Modified  - 6,000 (kwik cricket, schools competitions, indoor cricket, disability cricket, Last Man Stands, social leagues etc)

Involvement – 57,000 (those involved in school coaching programmes, holiday camps, health weeks, community sessions etc) 

To cut to the core of interpreting these figures and trends we have seen over the last few years, the following is a bit of a summary: 

  1. Traditional Club Cricket numbers have slightly dipped over the past 5 years

I think many of our clubs would identify with this trend. While overall the change has been a very small percentage this is still a worrying stat. However, there are great opportunities to reverse this as shown by the growing interest and participation in the sport overall. Again, we need to work with clubs to see the huge potential in taking advantage of modified formats to strengthen and safeguard their club for the future. 

As a generalisation, I would say that some long established clubs have seen numbers decline but this has been off-set by great growth in a number of new or traditionally smaller clubs e.g. Tranent, Glenrothes, Edinburgh South, East Renfrewshire, Callander, Galloway, East Lothian CCC etc. Therefore, the observation I make is that clubs can grow and thrive if their approach is right.

For me this is an important trend and one that informs our club development approach through the Thriving Clubs Programme. We want to help clubs to evolve their approach for their long term sustainability. As the famous Henry Ford saying goes:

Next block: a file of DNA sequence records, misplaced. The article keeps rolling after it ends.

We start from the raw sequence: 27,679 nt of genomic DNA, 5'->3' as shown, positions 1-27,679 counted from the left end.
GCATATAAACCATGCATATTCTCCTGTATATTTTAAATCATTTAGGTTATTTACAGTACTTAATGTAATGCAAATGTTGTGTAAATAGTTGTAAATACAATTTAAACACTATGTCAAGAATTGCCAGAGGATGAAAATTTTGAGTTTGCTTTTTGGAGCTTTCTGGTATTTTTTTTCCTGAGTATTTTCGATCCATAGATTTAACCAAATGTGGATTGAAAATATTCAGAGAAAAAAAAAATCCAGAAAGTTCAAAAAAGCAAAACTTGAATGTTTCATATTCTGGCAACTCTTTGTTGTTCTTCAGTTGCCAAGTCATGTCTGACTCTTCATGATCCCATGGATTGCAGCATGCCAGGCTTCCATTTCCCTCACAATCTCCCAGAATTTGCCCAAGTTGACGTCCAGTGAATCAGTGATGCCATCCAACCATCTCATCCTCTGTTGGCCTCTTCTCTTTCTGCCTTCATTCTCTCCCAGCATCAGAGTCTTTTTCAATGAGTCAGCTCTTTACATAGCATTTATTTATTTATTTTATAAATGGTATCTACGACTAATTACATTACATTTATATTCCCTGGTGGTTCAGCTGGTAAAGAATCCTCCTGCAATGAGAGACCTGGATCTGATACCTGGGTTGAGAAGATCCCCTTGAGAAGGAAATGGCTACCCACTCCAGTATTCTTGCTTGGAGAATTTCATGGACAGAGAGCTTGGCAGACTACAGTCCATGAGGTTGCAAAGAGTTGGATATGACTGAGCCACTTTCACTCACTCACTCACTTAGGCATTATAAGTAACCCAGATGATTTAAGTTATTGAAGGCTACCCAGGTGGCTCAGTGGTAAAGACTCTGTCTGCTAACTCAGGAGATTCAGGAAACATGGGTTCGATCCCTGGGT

“If you always do what you`ve always done, you`ll always get what you`ve always got” 

We will strongly advocate that clubs are receptive to change, modern in their outlook, understand what their customers want, invest in youth, and align themselves with current sporting and social habits. This cultural shift is the key to unlocking the future potential of cricket club in Scotland. 

  1. 2.       Modified Formats are showing all our growth

I mentioned this above and it`s something we shouldn`t be scared of as a sport. Instead we should see it as a great opportunity and embrace the positives it can bring. For those traditionalists who challenge me regarding modified formats not being `proper` cricket, my reply is that Test cricket is the only `proper` form of cricket, everything else we`ve seen since is a modified format! Cricket has always changed and evolved, while still maintaining the great traditions of the sport, and that won`t change. We are just moving with the times and adapting to what people want. 

In embracing modified formats, not only do we bring new people into the game and grow cricket`s exposure, but if embraced by clubs and done well, we can help them transition some of those people into the traditional game.